Of course, we have no idea whether GeForce 50 series GPUs will provide significant improvements to value, but Nvidia is mostly competing with itself in this price range. If they don’t offer a substantial leap in performance-per-dollar in the $700+ range, they won’t tempt existing owners of RTX 3080s and the like to upgrade.

The RTX 4080 and RTX 4070 Ti were basically the same cost per frame as the RTX 3080, so a third generation at a similar level of value is unlikely to sell in volume. Plus, even if value doesn’t take a step forward, waiting to see what the 50 series has in store will arm you with the most information to make the best purchasing decision.

Mid-Range GPU Market and RDNA 4 Launch Whispers

For mid-range graphics card buyers, it’s also heading towards the point where waiting makes sense, though to a lesser extent. The next major mid-range graphics card release is expected at the start of 2025 with AMD’s RDNA 4 series. We’ve heard from multiple board vendors that AMD is targeting a CES 2025 announcement in January for their next-gen GPUs.

With AMD targeting the mid-range with RDNA 4, the theory is that next-gen Radeon GPUs will offer better price-to-performance ratios than existing cards. We’re not sure where top-end RDNA 4 performance will lie, but rumors suggest it will be around the level of the Radeon RX 7900 XT, which has been retailing for $700 since the start of the year. It wouldn’t be ideal to grab the 7900 XT now, or an equivalent GeForce card like the RTX 4070 Ti Super, only to have that level of performance drop in price $100-200 early next year.

However, we’re also talking about six months from now, with plenty of new game releases between now and then, like Star Wars Outlaws, Assassin’s Creed Shadows, Call of Duty Black Ops 6, God of War Ragnarok, and Dragon Age: The Veilguard. Depending on what graphics card you are currently using and your interest in 2024’s holiday releases, it could make sense to upgrade sooner. Just be aware that current GPU pricing in the mid-range has not shifted substantially this year, so any card you buy now is probably going to be a similar price to what it was back in January.

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If anything, I would wait for holiday GPU sales in November, given the lack of price movement in the last few months. I’m confident that AMD, Nvidia, and board vendors will try to push existing models out the door at discounted prices around that timeframe ahead of new GPU launches to avoid previous situations where old models piled up unsold.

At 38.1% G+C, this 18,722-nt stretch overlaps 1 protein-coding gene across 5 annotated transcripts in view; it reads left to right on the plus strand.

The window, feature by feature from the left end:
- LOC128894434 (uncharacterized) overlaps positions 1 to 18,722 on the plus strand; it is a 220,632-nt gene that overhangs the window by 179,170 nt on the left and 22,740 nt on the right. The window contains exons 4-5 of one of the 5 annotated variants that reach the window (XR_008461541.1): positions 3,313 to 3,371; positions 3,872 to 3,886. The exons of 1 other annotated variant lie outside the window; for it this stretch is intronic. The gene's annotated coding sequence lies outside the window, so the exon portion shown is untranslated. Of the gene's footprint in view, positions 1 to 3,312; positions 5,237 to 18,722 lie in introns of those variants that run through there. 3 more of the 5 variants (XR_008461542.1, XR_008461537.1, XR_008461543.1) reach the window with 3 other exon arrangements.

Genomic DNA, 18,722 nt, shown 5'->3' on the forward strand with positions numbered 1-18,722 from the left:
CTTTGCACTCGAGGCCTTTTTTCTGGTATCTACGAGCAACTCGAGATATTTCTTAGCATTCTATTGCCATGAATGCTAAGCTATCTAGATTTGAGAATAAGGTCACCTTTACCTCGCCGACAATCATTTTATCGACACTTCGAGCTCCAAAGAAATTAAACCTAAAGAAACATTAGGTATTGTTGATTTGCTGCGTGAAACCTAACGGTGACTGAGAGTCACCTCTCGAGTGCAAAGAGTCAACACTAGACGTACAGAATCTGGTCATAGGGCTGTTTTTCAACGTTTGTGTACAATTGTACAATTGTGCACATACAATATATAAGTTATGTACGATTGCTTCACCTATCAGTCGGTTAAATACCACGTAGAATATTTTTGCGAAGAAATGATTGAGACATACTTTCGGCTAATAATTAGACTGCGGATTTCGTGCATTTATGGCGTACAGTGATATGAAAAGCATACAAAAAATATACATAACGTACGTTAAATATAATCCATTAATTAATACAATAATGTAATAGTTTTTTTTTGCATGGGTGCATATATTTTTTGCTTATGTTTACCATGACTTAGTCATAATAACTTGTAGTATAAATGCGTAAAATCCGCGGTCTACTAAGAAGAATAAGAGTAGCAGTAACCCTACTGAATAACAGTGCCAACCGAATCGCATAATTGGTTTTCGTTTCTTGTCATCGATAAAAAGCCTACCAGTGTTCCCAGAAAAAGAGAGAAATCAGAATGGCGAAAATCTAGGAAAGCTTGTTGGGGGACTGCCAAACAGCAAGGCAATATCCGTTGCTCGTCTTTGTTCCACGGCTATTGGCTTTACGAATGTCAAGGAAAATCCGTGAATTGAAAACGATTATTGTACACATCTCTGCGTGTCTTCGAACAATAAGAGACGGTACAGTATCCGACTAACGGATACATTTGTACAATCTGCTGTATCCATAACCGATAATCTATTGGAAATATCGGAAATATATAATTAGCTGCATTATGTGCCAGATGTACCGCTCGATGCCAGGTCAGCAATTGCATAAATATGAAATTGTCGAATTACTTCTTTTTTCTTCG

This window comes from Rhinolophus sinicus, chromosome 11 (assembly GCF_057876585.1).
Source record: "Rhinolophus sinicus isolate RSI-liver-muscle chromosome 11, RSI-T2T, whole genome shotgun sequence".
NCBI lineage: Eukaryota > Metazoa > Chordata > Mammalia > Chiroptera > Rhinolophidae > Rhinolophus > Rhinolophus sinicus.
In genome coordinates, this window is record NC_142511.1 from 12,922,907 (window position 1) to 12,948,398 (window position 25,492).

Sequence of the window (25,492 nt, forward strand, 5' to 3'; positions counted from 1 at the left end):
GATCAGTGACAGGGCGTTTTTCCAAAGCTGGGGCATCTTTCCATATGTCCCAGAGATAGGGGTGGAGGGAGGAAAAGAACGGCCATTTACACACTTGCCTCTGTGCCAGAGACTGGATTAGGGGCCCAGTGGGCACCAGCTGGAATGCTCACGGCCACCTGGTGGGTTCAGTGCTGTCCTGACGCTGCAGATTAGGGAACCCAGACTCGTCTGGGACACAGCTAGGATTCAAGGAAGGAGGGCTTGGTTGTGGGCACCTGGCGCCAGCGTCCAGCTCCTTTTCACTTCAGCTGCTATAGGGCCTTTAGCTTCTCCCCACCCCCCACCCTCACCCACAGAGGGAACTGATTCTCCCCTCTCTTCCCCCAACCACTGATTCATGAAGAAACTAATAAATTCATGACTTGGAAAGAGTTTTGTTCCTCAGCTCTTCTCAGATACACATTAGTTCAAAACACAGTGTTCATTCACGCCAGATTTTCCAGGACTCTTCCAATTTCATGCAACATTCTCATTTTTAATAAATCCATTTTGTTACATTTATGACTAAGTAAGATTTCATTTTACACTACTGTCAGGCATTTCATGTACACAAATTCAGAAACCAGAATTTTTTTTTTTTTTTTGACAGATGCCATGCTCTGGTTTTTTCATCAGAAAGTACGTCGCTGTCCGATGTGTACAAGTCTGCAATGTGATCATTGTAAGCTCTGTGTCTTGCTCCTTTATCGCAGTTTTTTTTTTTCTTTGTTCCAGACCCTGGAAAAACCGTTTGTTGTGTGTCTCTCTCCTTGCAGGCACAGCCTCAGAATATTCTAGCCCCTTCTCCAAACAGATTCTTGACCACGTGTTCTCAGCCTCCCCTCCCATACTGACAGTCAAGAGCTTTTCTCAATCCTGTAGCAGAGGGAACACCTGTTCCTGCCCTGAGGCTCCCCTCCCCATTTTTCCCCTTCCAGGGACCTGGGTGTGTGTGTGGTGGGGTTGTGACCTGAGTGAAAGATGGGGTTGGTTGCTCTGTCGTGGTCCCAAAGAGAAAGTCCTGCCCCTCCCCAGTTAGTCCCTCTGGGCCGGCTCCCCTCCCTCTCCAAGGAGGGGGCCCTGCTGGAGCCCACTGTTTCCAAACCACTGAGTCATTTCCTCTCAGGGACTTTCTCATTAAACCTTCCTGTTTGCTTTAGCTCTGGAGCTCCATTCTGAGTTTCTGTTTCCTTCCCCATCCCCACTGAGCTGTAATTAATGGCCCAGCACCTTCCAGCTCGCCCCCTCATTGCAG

With AMD expected to launch RDNA 4 GPUs in January 2025, where does that leave mid-range GeForce? We haven’t heard much about those cards, which is an indication that Nvidia isn’t planning to launch them anytime soon. Both AMD and Nvidia have been lengthening their release cycles with each generation, so mainstream GeForce 50 cards might be some time away.

For example, back in the GeForce 10 era some 8 years ago: the GTX 1080 launched in May, followed by the GTX 1070 in June and the GTX 1060 in July, taking just two months to hit the mainstream class.

With the 20 series, we got the RTX 2080 Ti and 2080 in September 2018, followed by the RTX 2070 in October and the RTX 2060 in January 2019 – a four-month release period.

With the 30 series, it was the RTX 3080 and 3090 in September 2020, then the RTX 3070 in October, the RTX 3060 Ti in December, and the RTX 3060 in February the following year. Now we’re out to five months.

And more recently, the RTX 40 series had the longest release cadence yet. The RTX 4090 came in October 2022, then the RTX 4080 in November, the RTX 4070 Ti in January 2023, the RTX 4070 in April, the RTX 4060 Ti in May, and finally the RTX 4060 in June – a whopping eight months to get the mainstream models out the door.

Based on this and expected launch timeframes for the higher-end models, it’s unlikely we’d see mid-range Nvidia 50 series GPUs until the later parts of Q1 2025 at the earliest – though this could be accelerated if AMD launches RDNA 4 first. All we’re saying is, we wouldn’t get our hopes up on seeing a mainstream RTX 5070 type of product until several months into 2025, and that might impact your decision on whether to grab something now or wait what could be 9+ months for new products.